|Publication number||US5350178 A|
|Application number||US 08/053,181|
|Publication date||Sep 27, 1994|
|Filing date||Apr 26, 1993|
|Priority date||Apr 26, 1993|
|Publication number||053181, 08053181, US 5350178 A, US 5350178A, US-A-5350178, US5350178 A, US5350178A|
|Inventors||A. Keith Hollar|
|Original Assignee||Hollar A Keith|
|Export Citation||BiBTeX, EndNote, RefMan|
|Patent Citations (13), Referenced by (14), Classifications (7), Legal Events (3)|
|External Links: USPTO, USPTO Assignment, Espacenet|
This invention relates to a simulated stockcar race game which requires both strategic skill and luck to win.
Previous car racing games have been patented, as U.S. Pat. No. 4,890,842, Plange, which is a Rallye car race, wherein players travel around a game route which depicts the U.S., Canada, and Mexico on a gameboard. Chance cards, pawns, and pegs are used to score points for winning.
Hoffman's U.S. Pat. No. 5,092,605 also teaches a racing game in which points are accumulated to win the game.
U.S. Pat. No. 5,139,267 incorporates a racing board game that uses questions about NASCAR racing as a means of advancing on one of the board's two tracks.
Charles R. Simon secured a patent for a flexible gameboard and carrying case in his U.S. Pat. No. 4,252,324. A seating surface/gameboard device is described in U.S. Pat. No. 4,673,183 by Sansores. As is evidenced by the aforementioned games, there are any number of racing board games. However, the present invention, with its unique playing surface, which happens to be reversible to provide varying tracks, capture as no other game has done, a simulated stockcar race through its rules that requires strategy and skill as in an actual race, coupled with luck.
The game is played on a reversible game board with a choice of "race tracks". One side has a diagram of a major NASCAR track, such as Charlotte Motor Speedway or Daytona; while the second, opposite side of the game board has at least one diagram of a smaller race track such as Watkins Glen. This affords the player/racers a variety of tracks on which to race. The playing pieces for the game are small scale reproductions of race cars.
Realism and excitement result from a unique combination of game components including a plurality of instructional charts, stat sheets, and chance means such as dice. The instructional charts not only provide specific instructions but also include data from which a player must select a move, thus introducing skill and strategy into the play.
While many race games are much the same each time they are played and depend only on chance progression around a track, the present invention changes with each race and therefore seems new with each play. It is also a game suitable for one player, if desired; the one player controlling two or more of the playing cars.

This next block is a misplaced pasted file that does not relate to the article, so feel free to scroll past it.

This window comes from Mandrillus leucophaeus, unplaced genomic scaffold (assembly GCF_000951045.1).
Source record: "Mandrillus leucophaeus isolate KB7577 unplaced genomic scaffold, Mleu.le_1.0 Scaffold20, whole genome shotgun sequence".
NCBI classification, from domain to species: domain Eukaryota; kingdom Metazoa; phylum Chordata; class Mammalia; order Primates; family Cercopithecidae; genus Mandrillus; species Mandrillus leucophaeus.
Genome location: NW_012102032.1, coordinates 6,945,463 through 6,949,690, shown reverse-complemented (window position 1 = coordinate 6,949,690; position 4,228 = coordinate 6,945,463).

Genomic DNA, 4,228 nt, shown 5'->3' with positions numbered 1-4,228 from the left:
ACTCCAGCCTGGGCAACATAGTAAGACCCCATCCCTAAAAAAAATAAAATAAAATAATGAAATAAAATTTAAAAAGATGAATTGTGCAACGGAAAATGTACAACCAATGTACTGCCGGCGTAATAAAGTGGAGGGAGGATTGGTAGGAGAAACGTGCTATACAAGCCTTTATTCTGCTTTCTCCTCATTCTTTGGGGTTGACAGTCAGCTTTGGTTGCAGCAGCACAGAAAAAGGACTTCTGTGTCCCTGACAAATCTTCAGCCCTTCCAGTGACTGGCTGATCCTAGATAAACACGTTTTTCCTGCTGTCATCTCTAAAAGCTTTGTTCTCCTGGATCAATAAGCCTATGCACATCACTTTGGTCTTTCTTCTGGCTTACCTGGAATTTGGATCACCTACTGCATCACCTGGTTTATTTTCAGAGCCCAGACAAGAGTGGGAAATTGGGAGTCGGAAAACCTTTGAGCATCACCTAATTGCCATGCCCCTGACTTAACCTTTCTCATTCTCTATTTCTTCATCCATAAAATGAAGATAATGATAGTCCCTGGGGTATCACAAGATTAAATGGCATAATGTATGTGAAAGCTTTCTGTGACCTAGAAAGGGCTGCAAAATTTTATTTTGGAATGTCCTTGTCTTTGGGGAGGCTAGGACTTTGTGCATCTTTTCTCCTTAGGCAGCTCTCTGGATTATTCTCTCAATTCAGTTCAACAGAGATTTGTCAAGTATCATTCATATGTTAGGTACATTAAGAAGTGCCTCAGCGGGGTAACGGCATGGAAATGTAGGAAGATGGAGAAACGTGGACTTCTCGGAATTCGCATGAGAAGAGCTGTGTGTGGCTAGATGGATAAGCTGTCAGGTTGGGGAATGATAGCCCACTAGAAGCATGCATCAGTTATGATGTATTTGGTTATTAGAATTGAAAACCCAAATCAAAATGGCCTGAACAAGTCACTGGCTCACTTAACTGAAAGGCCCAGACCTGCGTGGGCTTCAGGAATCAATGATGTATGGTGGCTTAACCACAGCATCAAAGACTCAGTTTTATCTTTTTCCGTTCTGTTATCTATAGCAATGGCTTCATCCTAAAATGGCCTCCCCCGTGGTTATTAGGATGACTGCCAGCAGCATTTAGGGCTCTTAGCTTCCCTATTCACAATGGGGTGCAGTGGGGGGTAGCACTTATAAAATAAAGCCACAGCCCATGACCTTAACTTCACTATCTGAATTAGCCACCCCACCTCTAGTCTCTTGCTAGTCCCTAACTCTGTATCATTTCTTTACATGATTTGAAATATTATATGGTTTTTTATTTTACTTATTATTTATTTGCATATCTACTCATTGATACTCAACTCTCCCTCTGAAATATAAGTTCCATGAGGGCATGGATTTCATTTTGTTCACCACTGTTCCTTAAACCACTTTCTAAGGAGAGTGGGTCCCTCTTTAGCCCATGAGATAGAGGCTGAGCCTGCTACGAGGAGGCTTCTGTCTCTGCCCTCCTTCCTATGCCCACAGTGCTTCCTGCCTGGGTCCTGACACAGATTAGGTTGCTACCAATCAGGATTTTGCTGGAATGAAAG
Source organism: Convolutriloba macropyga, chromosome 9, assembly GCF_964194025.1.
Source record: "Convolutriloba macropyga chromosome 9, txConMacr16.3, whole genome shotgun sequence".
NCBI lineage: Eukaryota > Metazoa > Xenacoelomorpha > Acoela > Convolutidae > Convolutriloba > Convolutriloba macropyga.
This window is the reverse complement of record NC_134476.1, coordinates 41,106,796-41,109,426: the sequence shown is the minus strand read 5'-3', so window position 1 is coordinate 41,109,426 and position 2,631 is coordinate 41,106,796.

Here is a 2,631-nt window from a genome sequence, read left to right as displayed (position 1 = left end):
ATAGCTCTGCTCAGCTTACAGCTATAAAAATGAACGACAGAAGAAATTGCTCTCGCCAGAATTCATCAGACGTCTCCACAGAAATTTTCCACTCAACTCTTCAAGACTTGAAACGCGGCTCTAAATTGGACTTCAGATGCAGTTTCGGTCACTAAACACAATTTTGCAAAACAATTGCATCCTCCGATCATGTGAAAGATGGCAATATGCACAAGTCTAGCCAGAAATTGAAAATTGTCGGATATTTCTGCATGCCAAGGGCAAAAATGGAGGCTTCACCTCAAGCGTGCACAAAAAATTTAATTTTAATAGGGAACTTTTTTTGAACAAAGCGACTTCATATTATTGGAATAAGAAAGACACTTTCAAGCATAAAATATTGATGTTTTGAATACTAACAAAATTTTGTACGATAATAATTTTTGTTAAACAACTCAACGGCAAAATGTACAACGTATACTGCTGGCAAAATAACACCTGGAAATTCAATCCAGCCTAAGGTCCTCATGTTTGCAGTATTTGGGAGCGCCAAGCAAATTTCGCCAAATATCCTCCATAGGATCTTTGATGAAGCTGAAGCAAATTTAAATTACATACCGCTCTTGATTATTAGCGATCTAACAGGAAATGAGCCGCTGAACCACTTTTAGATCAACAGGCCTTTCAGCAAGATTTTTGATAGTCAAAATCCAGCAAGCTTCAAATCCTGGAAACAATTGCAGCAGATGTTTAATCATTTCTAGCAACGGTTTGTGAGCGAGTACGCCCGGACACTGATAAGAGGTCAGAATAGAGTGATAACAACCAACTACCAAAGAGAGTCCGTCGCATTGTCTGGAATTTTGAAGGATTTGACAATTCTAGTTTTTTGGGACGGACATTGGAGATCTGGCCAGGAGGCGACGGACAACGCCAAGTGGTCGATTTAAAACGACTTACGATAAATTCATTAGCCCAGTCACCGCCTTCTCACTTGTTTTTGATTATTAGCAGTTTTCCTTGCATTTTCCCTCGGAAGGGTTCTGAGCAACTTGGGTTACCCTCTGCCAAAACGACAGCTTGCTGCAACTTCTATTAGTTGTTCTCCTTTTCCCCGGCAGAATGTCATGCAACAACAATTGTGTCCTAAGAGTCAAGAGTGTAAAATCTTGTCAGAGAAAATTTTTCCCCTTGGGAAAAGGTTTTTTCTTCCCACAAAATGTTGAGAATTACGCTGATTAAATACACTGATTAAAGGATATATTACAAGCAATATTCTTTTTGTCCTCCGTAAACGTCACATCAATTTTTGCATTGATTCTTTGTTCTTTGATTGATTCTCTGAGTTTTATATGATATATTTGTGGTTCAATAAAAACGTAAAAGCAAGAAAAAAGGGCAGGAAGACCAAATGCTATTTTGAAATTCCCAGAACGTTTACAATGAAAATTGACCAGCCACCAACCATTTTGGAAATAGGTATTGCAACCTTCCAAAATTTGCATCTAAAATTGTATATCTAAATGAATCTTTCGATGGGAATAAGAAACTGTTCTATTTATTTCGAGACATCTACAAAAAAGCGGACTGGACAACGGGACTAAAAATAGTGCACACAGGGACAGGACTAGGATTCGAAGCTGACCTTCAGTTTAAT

It is therefore an object of the invention to provide an automobile racing game which will simulate as nearly as possible an actual NASCAR or other stock car race. Other forms of racing may be featured by changing the schematics for the track, the scale model cars and amending selected materials on the instructional charts.
A better understanding of the invention will be achieved by a review of the following detailed description in conjunction with the accompanying drawings. In the drawings:
FIG. 1 is a plan view of one embodiment of the flexible playing surface, with a depiction of a major, identifiable racetrack thereon;
FIG. 2 is a view of the flexible playing surface, without printed indicia thereon;
FIG. 3 is a perspective view of an example of one of the scale model cars used in play;
FIG. 4 is a plan view of an alternate track on the reverse side of the flexible playing surface;
FIGS. 5A and 5B are charts defining rules for play;
FIGS. 6-8 are samples of instructional charts used during play; and
FIG. 9 is an example of one form of stat sheet used during play to track a player's position in the race.
Looking first at FIGS. 1 and 2 a preferred embodiment of the preferred playing surfaces for the auto racing game 10 is shown. The playing board 20 as shown is a web or sheet 22 of a flexible material having substantive weight, durability, and tear resistance. A preferred material is one of the heavier vinyl materials provided in sheet form, and in addition to the above characteristics has the quality of being receptive to various printing media such as inks and dyes. The playing board 20 includes a first face 24 having a first playing surface printed thereon; and an oppositely disposed second face 26 having a second playing surface printed thereon. The first playing surface depicted on face 24 preferably is a representation of a major automobile racing track such as NASCAR's Charlotte Motor Speedway or Daytona. While a printed diagram of such a race track may be utilized, it is also anticipated that in some embodiments of the present invention it will be desirable to reprint an aerial photograph of a selected track onto the playing board. In the present description the depiction of track 30 is diagrammatic. The continuous track 30 is divided into a plurality of contiguous lanes 32, and each lane 32 is divided into a plurality of segments or spaces 34. Using scale model cars 36 as playing tokens, players advance along these lanes from segment to segment, and may cross into and out of one or more lanes, as they circle the track a prescribed number of laps. Play commences (as described below) from a starting line 40 at the pole position 42, and is completed at finish line 44 after passage of the prescribed number of laps.